Now another point I would like to raise is that Arceus rock is actually amazing, and imo deserves at least B+ if not A. Pinsirite/salamencite mons are so common, and arceus rock just reks them. The set i run is: calm mind, judgement, willow wisp, and recover, with investment into hp, defense and special defense (also running stone plate). Quite frankly, anything from dnite, to noivern, to entei, to archeops, just loses to this set. Furthermore, its much more than a pinsirite check. For example it can 1v1 Golis cos of wow! (so long as it has 70% health or above). It beats regigigas, zapdos, and if at 80% health or above, it takes weavile out. These are incidentally all top tier threats.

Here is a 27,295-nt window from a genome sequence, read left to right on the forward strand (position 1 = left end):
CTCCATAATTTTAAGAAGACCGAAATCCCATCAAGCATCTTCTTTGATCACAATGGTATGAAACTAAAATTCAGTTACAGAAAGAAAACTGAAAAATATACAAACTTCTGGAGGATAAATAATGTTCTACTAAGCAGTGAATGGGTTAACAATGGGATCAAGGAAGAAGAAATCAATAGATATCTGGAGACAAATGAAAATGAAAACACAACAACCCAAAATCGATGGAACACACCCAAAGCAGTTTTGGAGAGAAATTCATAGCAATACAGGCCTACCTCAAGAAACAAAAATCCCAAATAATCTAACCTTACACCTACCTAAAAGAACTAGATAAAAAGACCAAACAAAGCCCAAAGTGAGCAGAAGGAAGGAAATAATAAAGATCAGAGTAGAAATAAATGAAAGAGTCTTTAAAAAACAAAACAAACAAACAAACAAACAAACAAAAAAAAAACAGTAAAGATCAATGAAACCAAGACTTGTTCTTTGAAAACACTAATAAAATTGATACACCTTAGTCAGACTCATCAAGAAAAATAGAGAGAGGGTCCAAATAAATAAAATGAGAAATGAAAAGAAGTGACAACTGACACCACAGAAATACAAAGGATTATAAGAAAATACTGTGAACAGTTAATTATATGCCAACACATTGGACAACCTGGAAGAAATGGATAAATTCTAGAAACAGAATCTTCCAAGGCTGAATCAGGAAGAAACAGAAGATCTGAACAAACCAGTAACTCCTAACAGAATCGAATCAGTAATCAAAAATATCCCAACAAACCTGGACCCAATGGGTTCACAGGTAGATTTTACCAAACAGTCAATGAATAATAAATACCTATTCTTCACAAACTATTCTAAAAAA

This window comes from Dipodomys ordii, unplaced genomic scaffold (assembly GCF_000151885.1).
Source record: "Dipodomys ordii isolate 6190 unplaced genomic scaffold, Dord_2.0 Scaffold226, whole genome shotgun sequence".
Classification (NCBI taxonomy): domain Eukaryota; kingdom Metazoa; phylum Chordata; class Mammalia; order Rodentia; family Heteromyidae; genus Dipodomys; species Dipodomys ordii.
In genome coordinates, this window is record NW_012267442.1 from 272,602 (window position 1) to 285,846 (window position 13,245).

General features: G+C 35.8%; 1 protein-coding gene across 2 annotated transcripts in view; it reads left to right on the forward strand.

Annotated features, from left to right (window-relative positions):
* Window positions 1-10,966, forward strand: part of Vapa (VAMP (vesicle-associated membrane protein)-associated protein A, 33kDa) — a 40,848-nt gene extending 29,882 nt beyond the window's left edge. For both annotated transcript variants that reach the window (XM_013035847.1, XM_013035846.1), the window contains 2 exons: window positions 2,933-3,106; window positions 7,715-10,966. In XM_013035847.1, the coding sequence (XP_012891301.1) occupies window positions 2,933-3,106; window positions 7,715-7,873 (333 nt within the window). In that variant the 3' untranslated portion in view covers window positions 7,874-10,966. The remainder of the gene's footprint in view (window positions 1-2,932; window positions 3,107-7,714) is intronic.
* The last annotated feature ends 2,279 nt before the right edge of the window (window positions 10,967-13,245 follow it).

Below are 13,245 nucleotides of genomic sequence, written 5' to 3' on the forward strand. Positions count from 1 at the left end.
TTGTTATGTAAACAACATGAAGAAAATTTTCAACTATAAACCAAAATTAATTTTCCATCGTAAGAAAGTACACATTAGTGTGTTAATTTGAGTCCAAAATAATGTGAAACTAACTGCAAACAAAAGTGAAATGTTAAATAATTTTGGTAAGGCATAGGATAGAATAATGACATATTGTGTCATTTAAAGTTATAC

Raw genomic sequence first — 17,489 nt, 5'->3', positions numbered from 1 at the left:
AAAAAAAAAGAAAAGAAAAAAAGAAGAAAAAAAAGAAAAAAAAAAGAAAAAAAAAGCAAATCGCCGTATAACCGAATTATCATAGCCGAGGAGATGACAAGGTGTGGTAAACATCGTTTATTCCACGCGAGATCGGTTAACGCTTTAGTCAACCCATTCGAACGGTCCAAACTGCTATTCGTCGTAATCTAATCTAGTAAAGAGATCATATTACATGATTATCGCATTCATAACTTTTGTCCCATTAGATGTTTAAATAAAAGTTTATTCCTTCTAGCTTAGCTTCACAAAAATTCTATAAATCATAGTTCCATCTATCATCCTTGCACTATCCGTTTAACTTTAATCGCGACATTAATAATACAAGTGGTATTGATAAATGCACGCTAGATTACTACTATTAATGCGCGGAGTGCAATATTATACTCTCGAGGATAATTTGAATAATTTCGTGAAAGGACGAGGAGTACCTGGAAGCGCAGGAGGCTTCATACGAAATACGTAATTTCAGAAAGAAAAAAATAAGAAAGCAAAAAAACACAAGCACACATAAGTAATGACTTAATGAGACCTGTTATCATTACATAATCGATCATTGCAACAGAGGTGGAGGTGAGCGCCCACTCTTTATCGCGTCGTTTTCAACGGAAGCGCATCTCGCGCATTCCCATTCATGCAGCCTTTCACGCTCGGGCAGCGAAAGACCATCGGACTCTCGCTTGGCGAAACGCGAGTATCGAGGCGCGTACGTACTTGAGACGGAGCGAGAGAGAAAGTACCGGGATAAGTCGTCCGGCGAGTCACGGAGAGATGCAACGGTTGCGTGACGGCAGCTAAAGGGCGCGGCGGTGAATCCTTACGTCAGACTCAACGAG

Perhaps im being partial to it cos ive used it so much, but personally i fell like its being underrated here.
 
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#16
I think I am the only (or at least one of the few) person who has used suicune in mnm high ladder/against good opponents, and here is my verdict: B/B+
Positives:
It has insane bulk and great defenses, only boosted by sablenite, making it really tough to take down. Furthermore, and actually the main reason I use suicune in one of my teams is that its a very very good check to both golis and weavile (so long as neither are boosting sets). Weavile does basically nothing to suicune, and if scald burns, then essentially weavile is no longer a problem. As for golis, well so long as it isnt a boosting set, scald should beat it (doing even more damage to golis cos of the rain). That particular team i was using was really weak to glalitite and golis, hence the need for a check: suicune. Due to how common these 2 mons are in mnm, i would personally place suicune at B, if not B+.